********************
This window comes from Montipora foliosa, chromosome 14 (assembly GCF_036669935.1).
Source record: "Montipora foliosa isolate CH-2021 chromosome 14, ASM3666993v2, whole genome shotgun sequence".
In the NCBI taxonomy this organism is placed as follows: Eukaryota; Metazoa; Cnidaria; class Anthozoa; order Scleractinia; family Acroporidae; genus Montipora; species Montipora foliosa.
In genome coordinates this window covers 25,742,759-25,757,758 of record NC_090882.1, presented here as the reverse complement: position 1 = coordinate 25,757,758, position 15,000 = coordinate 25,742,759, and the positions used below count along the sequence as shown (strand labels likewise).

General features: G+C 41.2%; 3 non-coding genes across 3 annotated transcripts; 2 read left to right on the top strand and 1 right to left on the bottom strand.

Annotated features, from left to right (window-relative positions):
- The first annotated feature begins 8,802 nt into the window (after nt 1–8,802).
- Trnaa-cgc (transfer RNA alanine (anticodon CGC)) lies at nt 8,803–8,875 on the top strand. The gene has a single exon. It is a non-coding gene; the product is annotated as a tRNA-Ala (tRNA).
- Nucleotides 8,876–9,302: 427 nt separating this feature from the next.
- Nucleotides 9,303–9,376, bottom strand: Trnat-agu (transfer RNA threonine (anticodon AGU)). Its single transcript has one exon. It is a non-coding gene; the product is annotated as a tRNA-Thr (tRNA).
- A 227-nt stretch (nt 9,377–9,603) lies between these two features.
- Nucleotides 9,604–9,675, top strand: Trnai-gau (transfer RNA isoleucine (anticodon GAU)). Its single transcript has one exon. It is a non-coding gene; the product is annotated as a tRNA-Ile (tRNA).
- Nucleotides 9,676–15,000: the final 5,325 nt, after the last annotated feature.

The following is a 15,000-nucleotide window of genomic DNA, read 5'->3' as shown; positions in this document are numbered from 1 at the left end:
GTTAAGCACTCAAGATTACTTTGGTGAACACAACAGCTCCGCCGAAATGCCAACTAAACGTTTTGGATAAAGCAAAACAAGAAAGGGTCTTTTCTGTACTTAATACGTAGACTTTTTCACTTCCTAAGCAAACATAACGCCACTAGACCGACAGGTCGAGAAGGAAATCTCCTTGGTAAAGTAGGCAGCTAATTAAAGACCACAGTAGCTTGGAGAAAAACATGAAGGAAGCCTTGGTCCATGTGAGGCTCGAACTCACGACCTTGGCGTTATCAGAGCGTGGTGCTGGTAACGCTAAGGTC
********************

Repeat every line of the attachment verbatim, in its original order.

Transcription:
This window comes from Montipora foliosa, chromosome 14 (assembly GCF_036669935.1).
Source record: "Montipora foliosa isolate CH-2021 chromosome 14, ASM3666993v2, whole genome shotgun sequence".
In the NCBI taxonomy this organism is placed as follows: Eukaryota; Metazoa; Cnidaria; class Anthozoa; order Scleractinia; family Acroporidae; genus Montipora; species Montipora foliosa.
In genome coordinates this window covers 25,742,759-25,757,758 of record NC_090882.1, presented here as the reverse complement: position 1 = coordinate 25,757,758, position 15,000 = coordinate 25,742,759, and the positions used below count along the sequence as shown (strand labels likewise).

General features: G+C 41.2%; 3 non-coding genes across 3 annotated transcripts; 2 read left to right on the top strand and 1 right to left on the bottom strand.

Annotated features, from left to right (window-relative positions):
- The first annotated feature begins 8,802 nt into the window (after nt 1–8,802).
- Trnaa-cgc (transfer RNA alanine (anticodon CGC)) lies at nt 8,803–8,875 on the top strand. The gene has a single exon. It is a non-coding gene; the product is annotated as a tRNA-Ala (tRNA).
- Nucleotides 8,876–9,302: 427 nt separating this feature from the next.
- Nucleotides 9,303–9,376, bottom strand: Trnat-agu (transfer RNA threonine (anticodon AGU)). Its single transcript has one exon. It is a non-coding gene; the product is annotated as a tRNA-Thr (tRNA).
- A 227-nt stretch (nt 9,377–9,603) lies between these two features.
- Nucleotides 9,604–9,675, top strand: Trnai-gau (transfer RNA isoleucine (anticodon GAU)). Its single transcript has one exon. It is a non-coding gene; the product is annotated as a tRNA-Ile (tRNA).
- Nucleotides 9,676–15,000: the final 5,325 nt, after the last annotated feature.

The following is a 15,000-nucleotide window of genomic DNA, read 5'->3' as shown; positions in this document are numbered from 1 at the left end:
GTTAAGCACTCAAGATTACTTTGGTGAACACAACAGCTCCGCCGAAATGCCAACTAAACGTTTTGGATAAAGCAAAACAAGAAAGGGTCTTTTCTGTACTTAATACGTAGACTTTTTCACTTCCTAAGCAAACATAACGCCACTAGACCGACAGGTCGAGAAGGAAATCTCCTTGGTAAAGTAGGCAGCTAATTAAAGACCACAGTAGCTTGGAGAAAAACATGAAGGAAGCCTTGGTCCATGTGAGGCTCGAACTCACGACCTTGGCGTTATCAGAGCGTGGTGCTGGTAACGCTAAGGTC